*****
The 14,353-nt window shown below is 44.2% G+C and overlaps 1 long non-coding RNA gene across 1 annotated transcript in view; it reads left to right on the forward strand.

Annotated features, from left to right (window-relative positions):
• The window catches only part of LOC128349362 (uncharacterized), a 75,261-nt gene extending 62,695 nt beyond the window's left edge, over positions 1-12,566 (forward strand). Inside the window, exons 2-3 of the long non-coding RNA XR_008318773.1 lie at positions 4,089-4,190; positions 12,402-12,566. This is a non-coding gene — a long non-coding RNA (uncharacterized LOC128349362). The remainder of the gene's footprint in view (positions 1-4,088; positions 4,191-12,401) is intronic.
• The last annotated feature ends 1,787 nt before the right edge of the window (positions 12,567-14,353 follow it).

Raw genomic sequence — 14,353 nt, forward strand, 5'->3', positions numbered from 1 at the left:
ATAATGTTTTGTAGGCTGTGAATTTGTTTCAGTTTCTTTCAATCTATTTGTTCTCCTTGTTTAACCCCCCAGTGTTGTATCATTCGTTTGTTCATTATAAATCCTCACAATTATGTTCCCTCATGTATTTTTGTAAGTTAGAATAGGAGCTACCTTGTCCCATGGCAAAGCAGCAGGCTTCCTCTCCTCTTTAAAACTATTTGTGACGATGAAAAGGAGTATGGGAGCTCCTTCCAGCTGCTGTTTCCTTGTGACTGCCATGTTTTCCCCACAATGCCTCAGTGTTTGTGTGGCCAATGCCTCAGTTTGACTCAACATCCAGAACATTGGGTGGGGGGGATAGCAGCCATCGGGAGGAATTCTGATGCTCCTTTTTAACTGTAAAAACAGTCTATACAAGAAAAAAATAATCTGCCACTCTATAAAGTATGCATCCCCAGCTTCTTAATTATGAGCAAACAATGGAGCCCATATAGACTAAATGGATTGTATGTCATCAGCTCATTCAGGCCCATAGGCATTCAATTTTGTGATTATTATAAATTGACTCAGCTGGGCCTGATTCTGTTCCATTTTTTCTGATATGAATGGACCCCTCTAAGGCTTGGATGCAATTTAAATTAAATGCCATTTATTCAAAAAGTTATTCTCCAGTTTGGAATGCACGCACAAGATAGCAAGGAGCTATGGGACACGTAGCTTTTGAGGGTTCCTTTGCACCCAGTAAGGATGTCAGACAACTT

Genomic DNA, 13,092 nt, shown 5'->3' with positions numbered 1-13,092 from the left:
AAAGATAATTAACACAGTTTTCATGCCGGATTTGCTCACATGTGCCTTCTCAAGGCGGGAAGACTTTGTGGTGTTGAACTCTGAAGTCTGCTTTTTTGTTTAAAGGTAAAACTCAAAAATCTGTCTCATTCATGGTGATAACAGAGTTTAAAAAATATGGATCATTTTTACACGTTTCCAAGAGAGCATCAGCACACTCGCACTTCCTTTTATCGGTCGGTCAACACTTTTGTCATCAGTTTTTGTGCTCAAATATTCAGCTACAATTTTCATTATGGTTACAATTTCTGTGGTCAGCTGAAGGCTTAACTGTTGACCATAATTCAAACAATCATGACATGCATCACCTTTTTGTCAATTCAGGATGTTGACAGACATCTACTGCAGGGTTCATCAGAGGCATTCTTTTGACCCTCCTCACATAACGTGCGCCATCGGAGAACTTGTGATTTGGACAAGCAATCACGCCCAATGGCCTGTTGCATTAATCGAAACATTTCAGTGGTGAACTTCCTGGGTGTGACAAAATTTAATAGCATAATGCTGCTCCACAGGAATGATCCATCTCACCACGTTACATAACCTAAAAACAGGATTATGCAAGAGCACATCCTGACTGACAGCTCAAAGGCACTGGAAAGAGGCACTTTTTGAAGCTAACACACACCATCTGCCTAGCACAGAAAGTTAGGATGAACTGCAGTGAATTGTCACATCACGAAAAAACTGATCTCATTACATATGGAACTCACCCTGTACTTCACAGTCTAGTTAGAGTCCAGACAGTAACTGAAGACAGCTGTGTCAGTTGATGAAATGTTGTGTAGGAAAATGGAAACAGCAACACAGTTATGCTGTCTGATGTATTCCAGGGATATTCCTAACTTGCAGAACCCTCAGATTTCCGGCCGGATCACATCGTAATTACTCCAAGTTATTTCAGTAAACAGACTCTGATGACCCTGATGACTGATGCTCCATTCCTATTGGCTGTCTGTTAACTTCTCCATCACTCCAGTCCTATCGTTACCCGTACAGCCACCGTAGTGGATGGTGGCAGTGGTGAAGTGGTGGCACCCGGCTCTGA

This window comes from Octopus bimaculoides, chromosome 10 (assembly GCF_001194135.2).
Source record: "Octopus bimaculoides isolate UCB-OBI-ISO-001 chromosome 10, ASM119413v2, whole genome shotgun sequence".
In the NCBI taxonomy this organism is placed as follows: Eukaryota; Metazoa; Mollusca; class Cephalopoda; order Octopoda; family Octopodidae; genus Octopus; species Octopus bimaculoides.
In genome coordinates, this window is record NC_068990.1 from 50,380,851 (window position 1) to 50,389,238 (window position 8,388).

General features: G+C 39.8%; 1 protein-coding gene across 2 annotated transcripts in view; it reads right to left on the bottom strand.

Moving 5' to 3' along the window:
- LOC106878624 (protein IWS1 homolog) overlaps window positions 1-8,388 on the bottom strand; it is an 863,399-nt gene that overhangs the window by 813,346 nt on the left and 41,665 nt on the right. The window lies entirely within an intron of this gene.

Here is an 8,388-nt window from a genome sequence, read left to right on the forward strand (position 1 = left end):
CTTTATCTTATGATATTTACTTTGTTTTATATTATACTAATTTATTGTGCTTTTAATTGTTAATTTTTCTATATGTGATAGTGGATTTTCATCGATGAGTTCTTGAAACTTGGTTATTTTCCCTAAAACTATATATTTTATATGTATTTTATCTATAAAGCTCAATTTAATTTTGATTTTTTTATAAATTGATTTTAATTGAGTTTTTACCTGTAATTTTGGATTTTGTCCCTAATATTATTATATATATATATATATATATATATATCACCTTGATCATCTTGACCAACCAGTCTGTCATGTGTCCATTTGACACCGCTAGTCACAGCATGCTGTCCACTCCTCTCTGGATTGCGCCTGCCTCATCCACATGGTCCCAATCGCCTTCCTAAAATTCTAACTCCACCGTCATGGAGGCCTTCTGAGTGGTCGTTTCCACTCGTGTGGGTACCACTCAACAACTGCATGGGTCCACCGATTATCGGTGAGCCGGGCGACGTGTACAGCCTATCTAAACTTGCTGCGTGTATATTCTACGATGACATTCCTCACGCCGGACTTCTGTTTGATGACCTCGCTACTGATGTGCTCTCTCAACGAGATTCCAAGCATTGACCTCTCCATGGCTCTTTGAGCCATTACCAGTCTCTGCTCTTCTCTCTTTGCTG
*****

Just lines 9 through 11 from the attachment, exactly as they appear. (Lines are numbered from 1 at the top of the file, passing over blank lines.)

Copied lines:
This window comes from Octopus bimaculoides, chromosome 10 (assembly GCF_001194135.2).
Source record: "Octopus bimaculoides isolate UCB-OBI-ISO-001 chromosome 10, ASM119413v2, whole genome shotgun sequence".
In the NCBI taxonomy this organism is placed as follows: Eukaryota; Metazoa; Mollusca; class Cephalopoda; order Octopoda; family Octopodidae; genus Octopus; species Octopus bimaculoides.